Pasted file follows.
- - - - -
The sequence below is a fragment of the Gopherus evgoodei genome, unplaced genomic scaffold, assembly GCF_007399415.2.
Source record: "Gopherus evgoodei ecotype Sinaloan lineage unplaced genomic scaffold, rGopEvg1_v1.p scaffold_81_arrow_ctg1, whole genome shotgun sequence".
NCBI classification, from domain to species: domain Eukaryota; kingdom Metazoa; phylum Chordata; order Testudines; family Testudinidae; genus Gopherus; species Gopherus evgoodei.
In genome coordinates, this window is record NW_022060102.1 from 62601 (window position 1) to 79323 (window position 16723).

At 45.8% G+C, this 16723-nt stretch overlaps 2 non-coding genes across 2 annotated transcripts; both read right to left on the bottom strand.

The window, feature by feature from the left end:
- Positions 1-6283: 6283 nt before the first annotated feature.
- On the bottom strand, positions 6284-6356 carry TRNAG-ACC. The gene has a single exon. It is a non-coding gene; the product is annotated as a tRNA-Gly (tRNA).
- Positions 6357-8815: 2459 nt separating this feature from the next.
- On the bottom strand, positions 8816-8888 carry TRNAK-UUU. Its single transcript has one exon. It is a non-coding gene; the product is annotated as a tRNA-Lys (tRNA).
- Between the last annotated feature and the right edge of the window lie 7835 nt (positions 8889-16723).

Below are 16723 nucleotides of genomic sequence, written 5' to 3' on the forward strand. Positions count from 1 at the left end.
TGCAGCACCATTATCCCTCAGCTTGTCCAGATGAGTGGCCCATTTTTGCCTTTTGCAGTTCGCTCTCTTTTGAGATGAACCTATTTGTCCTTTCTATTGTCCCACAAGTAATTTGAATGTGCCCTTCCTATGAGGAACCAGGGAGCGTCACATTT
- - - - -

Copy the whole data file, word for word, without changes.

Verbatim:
The sequence below is a fragment of the Gopherus evgoodei genome, unplaced genomic scaffold, assembly GCF_007399415.2.
Source record: "Gopherus evgoodei ecotype Sinaloan lineage unplaced genomic scaffold, rGopEvg1_v1.p scaffold_81_arrow_ctg1, whole genome shotgun sequence".
NCBI classification, from domain to species: domain Eukaryota; kingdom Metazoa; phylum Chordata; order Testudines; family Testudinidae; genus Gopherus; species Gopherus evgoodei.
In genome coordinates, this window is record NW_022060102.1 from 62601 (window position 1) to 79323 (window position 16723).

At 45.8% G+C, this 16723-nt stretch overlaps 2 non-coding genes across 2 annotated transcripts; both read right to left on the bottom strand.

The window, feature by feature from the left end:
- Positions 1-6283: 6283 nt before the first annotated feature.
- On the bottom strand, positions 6284-6356 carry TRNAG-ACC. The gene has a single exon. It is a non-coding gene; the product is annotated as a tRNA-Gly (tRNA).
- Positions 6357-8815: 2459 nt separating this feature from the next.
- On the bottom strand, positions 8816-8888 carry TRNAK-UUU. Its single transcript has one exon. It is a non-coding gene; the product is annotated as a tRNA-Lys (tRNA).
- Between the last annotated feature and the right edge of the window lie 7835 nt (positions 8889-16723).

Below are 16723 nucleotides of genomic sequence, written 5' to 3' on the forward strand. Positions count from 1 at the left end.
TGCAGCACCATTATCCCTCAGCTTGTCCAGATGAGTGGCCCATTTTTGCCTTTTGCAGTTCGCTCTCTTTTGAGATGAACCTATTTGTCCTTTCTATTGTCCCACAAGTAATTTGAATGTGCCCTTCCTATGAGGAACCAGGGAGCGTCACATTT